Forests

With 80 per cent of the planet's ancient forests already lost or degraded, the need for increased protection of the world's remaining forests is more urgent than ever. Forests help stabilize the climate, sustain life, provide jobs, and are the source of culture for many Indigenous communities. Greenpeace opposes destructive and unsustainable development in the remaining ancient forests in Canada and globally. To effect positive change and put lasting solutions in place, we challenge the global marketplace, engage consumers, pressure governments and work with industry to protect the Boreal Forest, the Great Bear Rainforest and the Indonesian rainforest.

Boreal Forest

Stretching from coast to coast, the Boreal forest is one of the largest tracts of ancient forest in the world, encompassing more than half of Canada's landmass. It is a diverse and awe-inspiring landscape of granite outcrops, lakes, rivers and marshes, interspersed with pine, spruce, aspen and poplar forests. It is home to hundreds of First Nations and other communities, as well as threatened iconic species such as woodland caribou and wolverine. 

Great Bear Rainforest

The Great Bear rainforest represents one quarter of the world's remaining coastal temperate rainforest. It stretches along the mainland coast of British Columbia to the Alaska border and covers an area the size of Switzerland. The Great Bear rainforest is home to the rare white Spirit Bear, salmon streams and dozens of First Nations communities. Once wholly threatened with large-scale industrial logging, Greenpeace continues to work to ensure that the 2006 and 2009 Great Bear Rainforest Agreements are implemented for the rainforest's long-term protection.

Indonesian rainforests

Greenpeace campaigns to prevent the reckless destruction of Indonesia's remaining rainforests. We are doing so to protect endangered wildlife like the Sumatran tiger and orangutan, to support forest communities, and to stop greenhouse gas emissions from deforestation. One of the leading drivers of this forest destruction is Asia Pacific Resources International Limited (APRIL).

Clayoquot Sound

British Columbia’s Clayoquot Sound is an ecological treasure of regional, national and global significance. Its mountains, valleys and islands represent Vancouver Island’s largest intact ancient rainforest. Home to 45 known endangered, threatened and vulnerable animal species, Clayoquot’s forests are an invaluable haven for wildlife. In the early 1990s, Greenpeace joined fellow environmental groups, the region’s First Nations and the public to protect the intact old-growth rainforests of Clayoquot Sound from logging. However, despite increased protection, many of these ecologically intact areas remain unprotected and are still vulnerable to logging today.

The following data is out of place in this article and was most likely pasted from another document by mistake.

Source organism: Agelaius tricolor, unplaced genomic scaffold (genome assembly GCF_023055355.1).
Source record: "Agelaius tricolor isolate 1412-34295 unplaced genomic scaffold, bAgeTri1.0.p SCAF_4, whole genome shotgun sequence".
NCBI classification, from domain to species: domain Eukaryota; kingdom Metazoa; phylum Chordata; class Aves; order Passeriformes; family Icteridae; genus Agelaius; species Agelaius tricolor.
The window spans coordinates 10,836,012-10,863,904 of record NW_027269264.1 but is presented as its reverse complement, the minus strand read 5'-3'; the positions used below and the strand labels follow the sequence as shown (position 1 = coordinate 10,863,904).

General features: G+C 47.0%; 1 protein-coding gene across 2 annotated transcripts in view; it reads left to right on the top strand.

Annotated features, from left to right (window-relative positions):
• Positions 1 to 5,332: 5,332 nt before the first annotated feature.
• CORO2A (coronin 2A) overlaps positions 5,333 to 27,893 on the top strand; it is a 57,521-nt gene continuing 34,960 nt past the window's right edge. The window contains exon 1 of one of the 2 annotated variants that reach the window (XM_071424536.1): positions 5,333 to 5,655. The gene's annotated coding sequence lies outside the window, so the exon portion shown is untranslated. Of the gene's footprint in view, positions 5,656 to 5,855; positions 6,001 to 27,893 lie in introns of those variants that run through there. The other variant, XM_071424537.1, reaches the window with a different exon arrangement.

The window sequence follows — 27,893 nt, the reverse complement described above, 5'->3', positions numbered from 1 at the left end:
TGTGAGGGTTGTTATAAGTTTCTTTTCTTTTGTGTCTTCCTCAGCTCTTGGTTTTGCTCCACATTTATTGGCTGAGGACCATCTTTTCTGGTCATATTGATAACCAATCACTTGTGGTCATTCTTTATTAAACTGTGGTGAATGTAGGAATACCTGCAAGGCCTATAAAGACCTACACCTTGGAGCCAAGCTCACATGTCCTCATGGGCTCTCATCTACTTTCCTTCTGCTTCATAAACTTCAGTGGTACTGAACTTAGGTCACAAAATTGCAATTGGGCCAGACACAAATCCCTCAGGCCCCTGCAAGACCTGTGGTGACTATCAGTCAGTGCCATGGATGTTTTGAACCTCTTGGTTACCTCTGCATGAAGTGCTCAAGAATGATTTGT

The latest updates

 

Podcast: India cracking down on environmentalists & what is a climate sink?

Blog entry by Mary Ambrose | July 1, 2015

The first story in this podcast is complicated. Really complicated. But I'm going to keep it simple. It starts in India. At the moment, many non governmental organizations (NGOs) are  being leaned on by the Indian Ministry of Home...

#NutellaGate and the trade in deforestation

Blog entry by Suzanne Kroger | June 23, 2015

By now you may have heard of  #NutellaGate . Yesterday, the French Ecology Minister Segolene Royal urged people concerned about global warming and deforestation to  stop eating Nutella  because the famous chocolate and hazelnut...

Kwakwaka’wakw & Greenpeace: An Inevitable Alliance

Blog entry by Julia McIntyre-Smith with Eduardo Sousa | June 12, 2015

Indigenous peoples are bound to the land; a connection created when our ancestors first walked the earth has been passed down from generation to generation. The desire to protect Mother Earth is innate within many indigenous peoples-...

Who's to blame? Time to pull out the mirror Resolute

Blog entry by Richard Brooks | June 9, 2015

Resolute Forest Product ’s  announced today the temporary closure of two paper machines at its Dolbeau and Alma paper mills in Quebec. The company management chose to blame Greenpeace for these closures. I think that is...

APRIL, pulp and paper giant ends its deforestation

Blog entry by rto | June 4, 2015

Indonesian paper giant APRIL just agreed to stop pulping the rainforest. With so many companies trying to put deforestation behind them, will Indonesia's President Jokowi follow their lead? We've achieved so much together. ...

1 - 5 of 239 results.

Topics